Reducing Skyscraper Sway with NASA Technology

For over 50 years, we’ve worked with NASA to bring its technologies to U.S. industry to create revenue, jobs, and economic growth. As a strategic advisor we

  • assess technology for commercial potential
  • prioritize which technologies to promote to industry
  • define the technologies’ value proposition
  • identify & engage commercialization partners and
  • bringing licensing deals to NASA.
image of skyscraper

NASA wanted to understand the commercial application for its fluid structure coupling, a technology that prevents dangerous and potentially deadly vibrations during rocket launches. The technology had many potential benefits applications; it was a question of selecting the ideal licensor. We collaborated with NASA to define and implement a technology transfer strategy – from characterizing the marketing opportunity to building a pipeline of potential licensors, making connections, and structuring a licensing agreement.

We identified a perfect match for the NASA-developed technology: Thornton Tomasetti, a global leader in engineering design of skyscrapers that also had extensive experience designing dampers. We reached out to appropriate contacts at Thornton Tomasetti and collaborated with NASA to negotiate a licensing agreement with them. Thornton Tomasetti refined NASA’s technology for building applications, and today they now use the damping method – which they call the fluid harmonic damper –to control sway in bridges and buildings.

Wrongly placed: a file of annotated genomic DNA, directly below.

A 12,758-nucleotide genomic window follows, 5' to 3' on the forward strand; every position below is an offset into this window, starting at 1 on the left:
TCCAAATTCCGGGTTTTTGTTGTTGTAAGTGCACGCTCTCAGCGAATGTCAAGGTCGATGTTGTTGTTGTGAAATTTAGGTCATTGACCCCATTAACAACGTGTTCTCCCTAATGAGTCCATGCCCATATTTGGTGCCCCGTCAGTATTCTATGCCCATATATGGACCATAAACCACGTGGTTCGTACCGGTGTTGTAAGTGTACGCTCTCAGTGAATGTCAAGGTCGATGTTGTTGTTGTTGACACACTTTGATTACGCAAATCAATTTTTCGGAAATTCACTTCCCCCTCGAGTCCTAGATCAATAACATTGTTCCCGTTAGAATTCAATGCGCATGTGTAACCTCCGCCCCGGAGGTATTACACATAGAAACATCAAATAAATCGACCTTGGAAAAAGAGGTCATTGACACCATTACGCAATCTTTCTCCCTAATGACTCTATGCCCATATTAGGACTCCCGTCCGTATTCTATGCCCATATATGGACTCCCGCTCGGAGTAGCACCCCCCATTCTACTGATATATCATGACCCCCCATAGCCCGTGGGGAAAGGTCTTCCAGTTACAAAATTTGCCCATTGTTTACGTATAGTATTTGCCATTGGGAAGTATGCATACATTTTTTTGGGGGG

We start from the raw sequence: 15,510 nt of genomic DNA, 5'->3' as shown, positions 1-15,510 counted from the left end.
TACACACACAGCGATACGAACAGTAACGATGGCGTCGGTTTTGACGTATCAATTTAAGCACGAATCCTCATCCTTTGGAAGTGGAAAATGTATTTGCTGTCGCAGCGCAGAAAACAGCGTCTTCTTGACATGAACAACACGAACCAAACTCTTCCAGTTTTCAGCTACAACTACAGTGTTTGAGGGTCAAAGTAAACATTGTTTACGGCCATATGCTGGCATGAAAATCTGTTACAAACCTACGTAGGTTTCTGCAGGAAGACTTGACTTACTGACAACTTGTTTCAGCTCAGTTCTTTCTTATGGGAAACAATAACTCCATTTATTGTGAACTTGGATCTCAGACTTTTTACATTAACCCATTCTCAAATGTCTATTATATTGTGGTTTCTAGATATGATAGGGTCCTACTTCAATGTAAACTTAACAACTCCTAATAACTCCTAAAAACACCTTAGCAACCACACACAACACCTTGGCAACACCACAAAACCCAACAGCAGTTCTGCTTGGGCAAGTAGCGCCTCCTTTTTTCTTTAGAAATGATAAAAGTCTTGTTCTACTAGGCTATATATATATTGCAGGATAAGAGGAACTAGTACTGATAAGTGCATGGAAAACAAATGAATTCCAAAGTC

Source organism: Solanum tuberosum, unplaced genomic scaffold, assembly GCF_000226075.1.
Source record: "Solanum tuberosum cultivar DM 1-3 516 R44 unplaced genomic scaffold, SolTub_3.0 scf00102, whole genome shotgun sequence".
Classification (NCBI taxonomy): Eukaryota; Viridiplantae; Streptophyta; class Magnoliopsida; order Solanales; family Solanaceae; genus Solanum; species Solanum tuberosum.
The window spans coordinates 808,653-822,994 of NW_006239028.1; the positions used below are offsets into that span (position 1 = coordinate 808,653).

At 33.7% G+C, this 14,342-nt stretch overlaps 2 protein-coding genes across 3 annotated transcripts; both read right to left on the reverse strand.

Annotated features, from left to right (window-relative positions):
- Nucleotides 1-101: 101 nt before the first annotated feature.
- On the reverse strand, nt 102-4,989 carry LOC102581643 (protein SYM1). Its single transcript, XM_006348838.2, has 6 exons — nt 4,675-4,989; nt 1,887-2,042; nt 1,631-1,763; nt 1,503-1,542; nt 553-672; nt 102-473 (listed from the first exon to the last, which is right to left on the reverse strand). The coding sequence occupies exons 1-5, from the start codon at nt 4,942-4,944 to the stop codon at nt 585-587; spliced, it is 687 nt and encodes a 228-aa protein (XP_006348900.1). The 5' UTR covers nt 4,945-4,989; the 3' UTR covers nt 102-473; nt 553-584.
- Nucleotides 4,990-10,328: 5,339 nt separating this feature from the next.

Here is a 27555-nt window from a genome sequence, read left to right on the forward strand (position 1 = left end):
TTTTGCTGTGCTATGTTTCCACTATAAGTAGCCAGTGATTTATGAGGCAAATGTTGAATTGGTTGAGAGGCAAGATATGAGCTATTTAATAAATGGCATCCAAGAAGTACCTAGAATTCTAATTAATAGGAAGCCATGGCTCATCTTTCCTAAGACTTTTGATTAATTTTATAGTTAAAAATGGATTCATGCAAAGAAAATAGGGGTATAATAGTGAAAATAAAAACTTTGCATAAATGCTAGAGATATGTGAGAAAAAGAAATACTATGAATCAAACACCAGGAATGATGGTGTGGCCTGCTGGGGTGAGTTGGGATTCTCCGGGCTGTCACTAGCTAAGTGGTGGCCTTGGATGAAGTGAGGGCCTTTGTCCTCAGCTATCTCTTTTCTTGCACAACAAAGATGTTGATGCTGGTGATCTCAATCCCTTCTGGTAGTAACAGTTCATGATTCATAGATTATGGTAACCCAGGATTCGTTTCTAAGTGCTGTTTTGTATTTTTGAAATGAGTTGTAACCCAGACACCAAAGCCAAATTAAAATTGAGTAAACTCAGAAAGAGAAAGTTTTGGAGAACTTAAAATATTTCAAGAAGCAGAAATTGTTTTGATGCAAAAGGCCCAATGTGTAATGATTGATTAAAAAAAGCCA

Thornton Tomasetti has the exclusive right to apply the fluid harmonic disruptor to tall buildings in the U.S.  A lighter, lower-cost alternative to tuned-mass dampers, Thornton Tomasetti used the fluid harmonic disruptor in Brooklyn’s B2; according to the architects, the B2 was the tallest modular residential building in the world when it was completed in 2016.

 

 

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